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Clearwater Beacon
Beaches get more lifeguard protection
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CLEARWATER – In fiscal year 2009-10, with the economy in the doldrums and tax funding waning, Clearwater reduced its Beach Guard Program by about one-third, from 14.5 “full-time equivalents” to just 9.9, thereby reducing the annual cost of the program from $684,000 to $458,300.

Since then, no additional lifeguards have been hired, and the annual cost of the program has increased by just 1.6 percent, to $487,730, mostly due to additional salary and benefits earned by the current lifeguards. But times are changing.

“Tourism to Clearwater and Clearwater Beach has increased significantly during this time,” a staff memo to the Clearwater City Council states. “Clearwater Beach has won numerous awards and designations and (was) recently named Best Beach by USA Today.

“The continued success of Clearwater’s investment in projects like Beach Walk, Pier 60 renovations and Marina District improvements only add to the popularity and volume of people visiting Clearwater Beach”

Accordingly, the Clearwater City Council on Dec. 5 unanimously approved the expansion of the Beach Guard Program by 2.1 FTEs between March 1 and Labor Day, at an annual cost of approximately $79,000. That will extend the amount of time the lifeguards are on duty by two hours per day. The guards will still come on duty at 9:30 a.m., but quitting time will be extended from the current 4:30 p.m. to 6:30 p.m.

“Extending beach guarding by two hours per day will give residents and visitors to the beach added security and a sense of safety that is not now being provided,” the memo predicts.

Mayor George Cretekos said that perhaps the city could save money by having the lifeguards start a half-hour later, but Kevin Dunbar, the city’s Director of Parks and Recreation, said that his studies had shown that 9:30 a.m. to 6:30 p.m. would be the optimum hours, and starting at 10 a.m. would only save about $4,000 a year. Vice Mayor Paul Gibson said that the sight of lifeguards on duty makes Clearwater Beach stand out as a true tourist destination that cares about the safety of its visitors.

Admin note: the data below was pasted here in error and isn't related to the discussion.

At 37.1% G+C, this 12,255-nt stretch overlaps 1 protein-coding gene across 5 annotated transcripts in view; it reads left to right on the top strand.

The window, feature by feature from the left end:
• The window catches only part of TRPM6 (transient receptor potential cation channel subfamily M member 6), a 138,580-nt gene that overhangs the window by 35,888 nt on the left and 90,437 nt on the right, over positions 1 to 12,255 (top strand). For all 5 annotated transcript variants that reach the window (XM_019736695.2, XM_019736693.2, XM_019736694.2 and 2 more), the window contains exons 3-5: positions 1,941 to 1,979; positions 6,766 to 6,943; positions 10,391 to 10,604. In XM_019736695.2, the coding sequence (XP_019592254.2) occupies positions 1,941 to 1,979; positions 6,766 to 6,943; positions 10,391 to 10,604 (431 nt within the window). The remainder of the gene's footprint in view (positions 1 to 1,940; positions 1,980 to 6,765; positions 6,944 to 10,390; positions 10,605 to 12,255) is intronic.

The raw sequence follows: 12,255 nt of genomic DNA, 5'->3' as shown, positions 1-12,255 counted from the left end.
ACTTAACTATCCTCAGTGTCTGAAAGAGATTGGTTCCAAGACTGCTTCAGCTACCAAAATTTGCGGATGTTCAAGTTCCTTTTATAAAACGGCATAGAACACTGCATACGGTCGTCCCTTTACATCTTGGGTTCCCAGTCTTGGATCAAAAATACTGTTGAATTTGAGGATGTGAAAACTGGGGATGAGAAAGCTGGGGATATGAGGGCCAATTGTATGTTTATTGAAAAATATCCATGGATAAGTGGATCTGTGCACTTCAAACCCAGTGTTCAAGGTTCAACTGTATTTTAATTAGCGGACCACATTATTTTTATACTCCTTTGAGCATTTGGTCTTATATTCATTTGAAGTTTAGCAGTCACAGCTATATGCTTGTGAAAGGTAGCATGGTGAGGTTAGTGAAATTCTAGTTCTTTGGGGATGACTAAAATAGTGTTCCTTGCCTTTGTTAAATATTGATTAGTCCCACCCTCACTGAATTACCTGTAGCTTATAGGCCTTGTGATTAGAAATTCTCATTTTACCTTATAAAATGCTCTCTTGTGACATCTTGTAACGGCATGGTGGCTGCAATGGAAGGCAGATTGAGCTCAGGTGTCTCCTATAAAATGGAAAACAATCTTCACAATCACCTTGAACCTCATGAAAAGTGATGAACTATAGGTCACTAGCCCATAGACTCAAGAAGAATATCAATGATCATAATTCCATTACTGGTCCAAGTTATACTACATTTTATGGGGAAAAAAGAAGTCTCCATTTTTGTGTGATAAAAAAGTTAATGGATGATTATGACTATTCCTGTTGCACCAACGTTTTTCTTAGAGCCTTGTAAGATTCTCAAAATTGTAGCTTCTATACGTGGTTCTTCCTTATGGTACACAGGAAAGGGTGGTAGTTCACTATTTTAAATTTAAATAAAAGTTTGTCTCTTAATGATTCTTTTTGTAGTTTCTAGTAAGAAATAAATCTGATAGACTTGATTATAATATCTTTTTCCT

City settles suit

CLEARWATER – When Clearwater’s previous fire chief delayed Michael Faulkner’s promotion to fire lieutenant, Faulkner blamed it on age discrimination. He filed a complaint with the federal Equal Employment Opportunity Commission and also filed a civil lawsuit against the city. On Dec. 5, the Clearwater City Council approved a settlement of that lawsuit.

“While the city denies that any discrimination took place, a decision was made to settle the litigation for the sum of $37,500,” according to a staff memo to the City Council. “This settlement agreement does not construe any admission of wrongful acts by the city and settles any and all claims Mr. Faulkner may have in this regard.”

Capitol Theatre gets $1 million state grant

CLEARWATER – The city has been awarded a $1 million matching grant from the Division of Cultural Affairs of the Florida Department of State for the purpose of renovating and expanding the historic Capitol Theatre in downtown Clearwater. Work on the renovated theatre, which is owned by the city and operated by Ruth Eckerd Hall, is expected to be finished this month.

City Manager, Attorney get pay raises

CLEARWATER – Christmas came early for City Manager Bill Horne and City Attorney Pam Akin. Horne, who now earns $173,972 a year, and Akin, who earns $160,590 a year, were each given a 3.5 percent raise last week, to become effective later this month.

Noting that Akin earns 7 percent less than the average salary of her counterparts in cities of a similar size to Clearwater, and Horne earns 5.5 percent less than his counterparts, four members of the Clearwater City Council were willing to give them even bigger raises. But Mayor George Cretekos said that it is not fair for those at the top of the pay scale to receive percentage raises higher than the 2 percent to 2.5 percent raises given to those on the lower rungs of the salary ladder.

The 3.5 percent raises were a compromise between the two positions. Cretekos voted against them and the other four council members voted for them.
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